Traffic: Conceptual Art in Atlantic Canada

The Nova Scotia College of Art and Design (NSCAD) in Halifax became a centre of international conceptual art activity from c. 1969 to 1980. While there were also instances of conceptual art elsewhere in Atlantic Canada, particularly in Sackville and Moncton, New Brunswick, the concentration at NSCAD resulted from administrative and pedagogical initiatives intended to bring students into contact with the most advanced contemporary art of the day, which was conceptual art. The main outcome of these initiatives was the establishment of courses and programs such as David Askevold’s innovative Projects Class, Charlotte Townsend-Gault’s equally groundbreaking Mezzanine Gallery, the Anna Leonowens Gallery, the Lithography Workshop, The Press and the Visitors Program. Although these were all distinct entities, they often overlapped and fed into one another so as to provide a variety of opportunities for international artists to visit, show and/or produce work at NSCAD. For example, an artist might visit the college to participate in the Projects Class, make a print with the Lithography Workshop and have an exhibition at The Mezzanine or Anna Leonowens Gallery.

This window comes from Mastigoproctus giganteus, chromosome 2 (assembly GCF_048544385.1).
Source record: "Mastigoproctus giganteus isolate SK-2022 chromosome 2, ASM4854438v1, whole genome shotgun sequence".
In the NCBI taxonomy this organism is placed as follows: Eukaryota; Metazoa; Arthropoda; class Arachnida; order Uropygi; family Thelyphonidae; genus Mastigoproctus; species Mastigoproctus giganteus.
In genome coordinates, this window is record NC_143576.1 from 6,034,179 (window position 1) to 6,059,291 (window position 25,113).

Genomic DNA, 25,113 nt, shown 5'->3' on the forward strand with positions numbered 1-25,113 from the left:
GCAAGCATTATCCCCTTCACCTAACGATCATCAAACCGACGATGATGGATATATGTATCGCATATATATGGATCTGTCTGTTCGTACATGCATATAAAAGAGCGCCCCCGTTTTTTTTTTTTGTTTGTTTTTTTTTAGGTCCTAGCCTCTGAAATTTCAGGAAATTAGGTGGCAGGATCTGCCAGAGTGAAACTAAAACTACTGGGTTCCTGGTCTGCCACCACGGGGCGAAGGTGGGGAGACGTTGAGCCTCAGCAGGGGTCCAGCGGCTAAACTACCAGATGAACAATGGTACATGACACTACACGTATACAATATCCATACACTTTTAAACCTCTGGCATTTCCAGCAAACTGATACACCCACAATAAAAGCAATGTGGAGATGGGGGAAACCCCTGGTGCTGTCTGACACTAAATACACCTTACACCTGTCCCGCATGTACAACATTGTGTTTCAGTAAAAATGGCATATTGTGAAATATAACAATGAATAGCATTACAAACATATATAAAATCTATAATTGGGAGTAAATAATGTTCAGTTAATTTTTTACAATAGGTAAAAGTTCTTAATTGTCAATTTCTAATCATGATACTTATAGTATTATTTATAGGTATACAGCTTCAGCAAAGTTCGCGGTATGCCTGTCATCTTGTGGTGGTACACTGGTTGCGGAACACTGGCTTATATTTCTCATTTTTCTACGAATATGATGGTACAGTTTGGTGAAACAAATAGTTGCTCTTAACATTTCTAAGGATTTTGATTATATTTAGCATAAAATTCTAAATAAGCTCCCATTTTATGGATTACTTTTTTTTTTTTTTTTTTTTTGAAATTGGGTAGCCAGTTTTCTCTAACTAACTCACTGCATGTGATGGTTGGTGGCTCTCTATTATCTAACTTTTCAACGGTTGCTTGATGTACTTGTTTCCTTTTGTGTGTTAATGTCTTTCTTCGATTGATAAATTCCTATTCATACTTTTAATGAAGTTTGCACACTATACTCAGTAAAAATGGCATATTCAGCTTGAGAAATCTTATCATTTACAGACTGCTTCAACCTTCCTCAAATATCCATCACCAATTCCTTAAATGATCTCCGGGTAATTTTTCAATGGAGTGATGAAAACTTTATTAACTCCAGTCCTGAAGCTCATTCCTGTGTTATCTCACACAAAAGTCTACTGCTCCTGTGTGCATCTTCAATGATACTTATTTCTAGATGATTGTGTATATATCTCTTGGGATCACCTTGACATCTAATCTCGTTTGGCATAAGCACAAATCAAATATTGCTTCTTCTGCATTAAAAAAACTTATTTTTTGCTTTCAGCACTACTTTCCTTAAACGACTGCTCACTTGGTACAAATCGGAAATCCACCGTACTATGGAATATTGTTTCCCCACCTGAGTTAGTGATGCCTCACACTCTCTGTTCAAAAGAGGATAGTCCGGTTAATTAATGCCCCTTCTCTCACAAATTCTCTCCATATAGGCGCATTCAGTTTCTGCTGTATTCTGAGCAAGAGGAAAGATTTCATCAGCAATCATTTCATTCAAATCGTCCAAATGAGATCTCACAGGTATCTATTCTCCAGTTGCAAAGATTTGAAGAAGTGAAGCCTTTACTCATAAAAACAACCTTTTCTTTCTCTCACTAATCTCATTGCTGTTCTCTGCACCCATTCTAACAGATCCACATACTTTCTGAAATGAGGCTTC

The presence of these artists and their activities fostered a deep and enduring conceptual orientation at NSCAD, from which the college as a whole and the students in particular benefited enormously. These visits to the college and the activities carried out there were also of great importance for the people who participated in them, especially since there were not many venues elsewhere supportive of conceptual art in those days. Lawrence Weiner, for example, had his first solo show of conceptual art in 1969 at NSCAD, as did Dan Graham in 1970. During Graham’s numerous visits, he also took advantage of the college’s multi-media equipment to produce his earliest films and video performance works such as From Sunset to Sunrise and Two Correlated Positions (both 1969). In 1969 New York art critic Lucy Lippard participated in the Projects Class and delivered the lecture that would become the basis for her touchstone book on conceptual art, Six Years: The Dematerialization of the Object from 1966 to 1972, while the following year Joyce Wieland produced her lithograph, O Canada, which has subsequently become one of her best known works.

This profusion of activity at NSCAD, which continued throughout and beyond the period covered by this exhibition, is mainly attributable to the outlooks and ideals shared by Garry Neill Kennedy, who became President in 1967, and key faculty members Gerald Ferguson and David Askevold. They not only envisioned the school as a place where art could be produced with complete disregard of all categories and distinctions, but also a place where students were treated as peers and fully integrated into all aspects of college activities.